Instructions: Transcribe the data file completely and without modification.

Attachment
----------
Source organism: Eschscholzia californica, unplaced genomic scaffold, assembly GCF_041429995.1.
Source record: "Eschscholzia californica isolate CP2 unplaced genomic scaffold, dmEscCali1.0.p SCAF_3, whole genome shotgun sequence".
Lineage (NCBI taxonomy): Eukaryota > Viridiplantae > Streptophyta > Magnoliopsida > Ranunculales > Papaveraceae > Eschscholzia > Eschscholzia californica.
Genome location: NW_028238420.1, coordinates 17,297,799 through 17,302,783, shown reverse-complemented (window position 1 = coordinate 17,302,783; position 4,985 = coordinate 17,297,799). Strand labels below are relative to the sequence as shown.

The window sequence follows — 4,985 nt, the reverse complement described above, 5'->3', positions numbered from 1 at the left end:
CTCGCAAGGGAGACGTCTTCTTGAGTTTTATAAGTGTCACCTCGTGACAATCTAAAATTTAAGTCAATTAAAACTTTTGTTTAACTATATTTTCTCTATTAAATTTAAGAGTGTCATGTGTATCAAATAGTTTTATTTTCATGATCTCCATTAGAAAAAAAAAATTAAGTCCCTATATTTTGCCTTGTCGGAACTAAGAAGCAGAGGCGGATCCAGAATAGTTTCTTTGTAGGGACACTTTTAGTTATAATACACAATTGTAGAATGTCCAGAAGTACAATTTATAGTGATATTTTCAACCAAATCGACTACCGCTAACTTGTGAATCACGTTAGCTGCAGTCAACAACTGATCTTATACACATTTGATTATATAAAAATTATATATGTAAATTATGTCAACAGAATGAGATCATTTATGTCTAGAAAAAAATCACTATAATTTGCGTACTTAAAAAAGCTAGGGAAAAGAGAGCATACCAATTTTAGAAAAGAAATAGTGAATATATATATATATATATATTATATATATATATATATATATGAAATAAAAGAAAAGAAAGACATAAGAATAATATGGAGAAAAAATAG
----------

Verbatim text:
Source organism: Eschscholzia californica, unplaced genomic scaffold, assembly GCF_041429995.1.
Source record: "Eschscholzia californica isolate CP2 unplaced genomic scaffold, dmEscCali1.0.p SCAF_3, whole genome shotgun sequence".
Lineage (NCBI taxonomy): Eukaryota > Viridiplantae > Streptophyta > Magnoliopsida > Ranunculales > Papaveraceae > Eschscholzia > Eschscholzia californica.
Genome location: NW_028238420.1, coordinates 17,297,799 through 17,302,783, shown reverse-complemented (window position 1 = coordinate 17,302,783; position 4,985 = coordinate 17,297,799). Strand labels below are relative to the sequence as shown.

The window sequence follows — 4,985 nt, the reverse complement described above, 5'->3', positions numbered from 1 at the left end:
CTCGCAAGGGAGACGTCTTCTTGAGTTTTATAAGTGTCACCTCGTGACAATCTAAAATTTAAGTCAATTAAAACTTTTGTTTAACTATATTTTCTCTATTAAATTTAAGAGTGTCATGTGTATCAAATAGTTTTATTTTCATGATCTCCATTAGAAAAAAAAAATTAAGTCCCTATATTTTGCCTTGTCGGAACTAAGAAGCAGAGGCGGATCCAGAATAGTTTCTTTGTAGGGACACTTTTAGTTATAATACACAATTGTAGAATGTCCAGAAGTACAATTTATAGTGATATTTTCAACCAAATCGACTACCGCTAACTTGTGAATCACGTTAGCTGCAGTCAACAACTGATCTTATACACATTTGATTATATAAAAATTATATATGTAAATTATGTCAACAGAATGAGATCATTTATGTCTAGAAAAAAATCACTATAATTTGCGTACTTAAAAAAGCTAGGGAAAAGAGAGCATACCAATTTTAGAAAAGAAATAGTGAATATATATATATATATATATTATATATATATATATATATATGAAATAAAAGAAAAGAAAGACATAAGAATAATATGGAGAAAAAATAG